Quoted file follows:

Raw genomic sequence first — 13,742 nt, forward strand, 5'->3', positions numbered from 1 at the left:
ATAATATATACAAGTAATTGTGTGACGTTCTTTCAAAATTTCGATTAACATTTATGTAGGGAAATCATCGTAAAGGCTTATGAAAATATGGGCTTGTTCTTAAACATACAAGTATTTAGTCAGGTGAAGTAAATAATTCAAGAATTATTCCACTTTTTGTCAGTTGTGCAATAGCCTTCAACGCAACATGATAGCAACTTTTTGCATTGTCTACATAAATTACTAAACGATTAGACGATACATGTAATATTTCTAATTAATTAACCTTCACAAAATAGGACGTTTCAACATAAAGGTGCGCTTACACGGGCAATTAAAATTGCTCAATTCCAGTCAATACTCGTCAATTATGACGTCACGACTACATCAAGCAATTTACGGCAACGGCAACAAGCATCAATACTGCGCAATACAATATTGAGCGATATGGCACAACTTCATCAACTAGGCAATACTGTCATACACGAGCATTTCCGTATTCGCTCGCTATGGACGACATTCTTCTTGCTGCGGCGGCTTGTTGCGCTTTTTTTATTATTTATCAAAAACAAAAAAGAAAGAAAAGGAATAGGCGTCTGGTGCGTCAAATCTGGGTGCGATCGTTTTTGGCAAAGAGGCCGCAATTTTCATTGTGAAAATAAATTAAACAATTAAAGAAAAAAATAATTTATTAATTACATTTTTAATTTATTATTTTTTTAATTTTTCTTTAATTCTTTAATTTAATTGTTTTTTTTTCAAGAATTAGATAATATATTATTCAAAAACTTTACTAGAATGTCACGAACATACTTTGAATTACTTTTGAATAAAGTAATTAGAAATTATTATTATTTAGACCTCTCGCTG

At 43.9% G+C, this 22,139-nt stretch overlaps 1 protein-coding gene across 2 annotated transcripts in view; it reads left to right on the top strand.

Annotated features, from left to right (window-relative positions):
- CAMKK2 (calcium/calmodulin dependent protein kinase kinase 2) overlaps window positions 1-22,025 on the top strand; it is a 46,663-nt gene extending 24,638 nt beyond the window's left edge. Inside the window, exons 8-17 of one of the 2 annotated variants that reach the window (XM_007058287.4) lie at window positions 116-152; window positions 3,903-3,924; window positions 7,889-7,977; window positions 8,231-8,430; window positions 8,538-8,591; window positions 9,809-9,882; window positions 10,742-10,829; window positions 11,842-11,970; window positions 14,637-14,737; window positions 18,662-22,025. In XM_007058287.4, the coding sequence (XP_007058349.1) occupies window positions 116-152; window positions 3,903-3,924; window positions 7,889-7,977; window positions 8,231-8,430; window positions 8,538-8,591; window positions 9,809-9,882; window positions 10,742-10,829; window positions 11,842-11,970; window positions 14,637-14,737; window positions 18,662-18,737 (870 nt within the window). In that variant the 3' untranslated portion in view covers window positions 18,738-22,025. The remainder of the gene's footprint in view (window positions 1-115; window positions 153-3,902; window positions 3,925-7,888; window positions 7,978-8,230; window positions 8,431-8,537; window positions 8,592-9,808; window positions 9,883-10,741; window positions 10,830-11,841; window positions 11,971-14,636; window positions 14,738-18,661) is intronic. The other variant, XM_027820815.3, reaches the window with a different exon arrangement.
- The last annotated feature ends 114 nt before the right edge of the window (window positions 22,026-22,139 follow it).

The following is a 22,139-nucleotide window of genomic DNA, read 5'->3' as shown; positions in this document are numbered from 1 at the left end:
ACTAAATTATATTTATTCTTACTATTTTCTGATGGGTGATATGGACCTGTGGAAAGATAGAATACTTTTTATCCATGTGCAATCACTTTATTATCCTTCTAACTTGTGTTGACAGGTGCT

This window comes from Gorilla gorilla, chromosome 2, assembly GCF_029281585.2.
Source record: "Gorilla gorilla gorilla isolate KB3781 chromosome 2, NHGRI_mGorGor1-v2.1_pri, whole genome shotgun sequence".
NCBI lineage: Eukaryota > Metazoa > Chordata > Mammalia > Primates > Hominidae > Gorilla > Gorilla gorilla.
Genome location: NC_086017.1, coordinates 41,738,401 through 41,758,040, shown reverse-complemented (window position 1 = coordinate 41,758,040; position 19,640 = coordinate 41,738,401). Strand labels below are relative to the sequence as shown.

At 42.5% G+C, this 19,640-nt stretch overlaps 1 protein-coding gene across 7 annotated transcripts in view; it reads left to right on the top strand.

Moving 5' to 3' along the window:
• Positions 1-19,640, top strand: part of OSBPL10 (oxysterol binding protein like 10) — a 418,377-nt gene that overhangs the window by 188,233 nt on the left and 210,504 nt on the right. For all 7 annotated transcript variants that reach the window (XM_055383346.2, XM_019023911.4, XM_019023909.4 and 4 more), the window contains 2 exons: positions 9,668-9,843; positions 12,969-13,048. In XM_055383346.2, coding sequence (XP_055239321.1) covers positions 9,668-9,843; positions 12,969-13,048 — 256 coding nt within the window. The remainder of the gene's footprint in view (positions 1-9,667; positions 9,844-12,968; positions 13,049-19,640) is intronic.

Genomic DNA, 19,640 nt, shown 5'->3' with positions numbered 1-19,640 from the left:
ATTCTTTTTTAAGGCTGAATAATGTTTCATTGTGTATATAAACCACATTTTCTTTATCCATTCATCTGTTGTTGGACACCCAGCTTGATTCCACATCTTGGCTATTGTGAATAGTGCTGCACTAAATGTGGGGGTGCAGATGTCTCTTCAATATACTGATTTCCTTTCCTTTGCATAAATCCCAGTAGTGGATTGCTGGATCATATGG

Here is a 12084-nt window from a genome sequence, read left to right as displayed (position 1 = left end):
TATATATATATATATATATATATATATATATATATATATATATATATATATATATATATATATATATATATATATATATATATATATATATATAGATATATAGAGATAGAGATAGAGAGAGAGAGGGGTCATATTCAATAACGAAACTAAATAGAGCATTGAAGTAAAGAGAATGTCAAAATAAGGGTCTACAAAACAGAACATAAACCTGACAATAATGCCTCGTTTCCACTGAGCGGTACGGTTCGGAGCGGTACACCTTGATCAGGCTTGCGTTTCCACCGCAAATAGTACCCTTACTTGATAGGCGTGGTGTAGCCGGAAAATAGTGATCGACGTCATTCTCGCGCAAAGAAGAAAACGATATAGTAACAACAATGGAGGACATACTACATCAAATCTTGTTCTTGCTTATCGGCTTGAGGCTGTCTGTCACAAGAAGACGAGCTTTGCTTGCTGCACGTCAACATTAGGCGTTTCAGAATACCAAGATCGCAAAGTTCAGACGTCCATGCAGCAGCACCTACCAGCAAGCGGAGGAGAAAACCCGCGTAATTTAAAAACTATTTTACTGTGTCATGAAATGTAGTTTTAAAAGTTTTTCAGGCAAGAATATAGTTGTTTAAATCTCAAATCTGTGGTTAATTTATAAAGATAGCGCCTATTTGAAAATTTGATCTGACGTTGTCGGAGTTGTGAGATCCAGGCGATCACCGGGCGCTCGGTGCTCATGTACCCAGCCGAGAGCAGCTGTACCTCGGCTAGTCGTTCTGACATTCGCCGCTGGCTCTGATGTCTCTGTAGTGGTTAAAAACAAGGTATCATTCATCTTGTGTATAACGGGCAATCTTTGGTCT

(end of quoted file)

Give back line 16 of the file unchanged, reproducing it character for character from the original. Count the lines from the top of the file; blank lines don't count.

Genomic DNA, 19,640 nt, shown 5'->3' with positions numbered 1-19,640 from the left: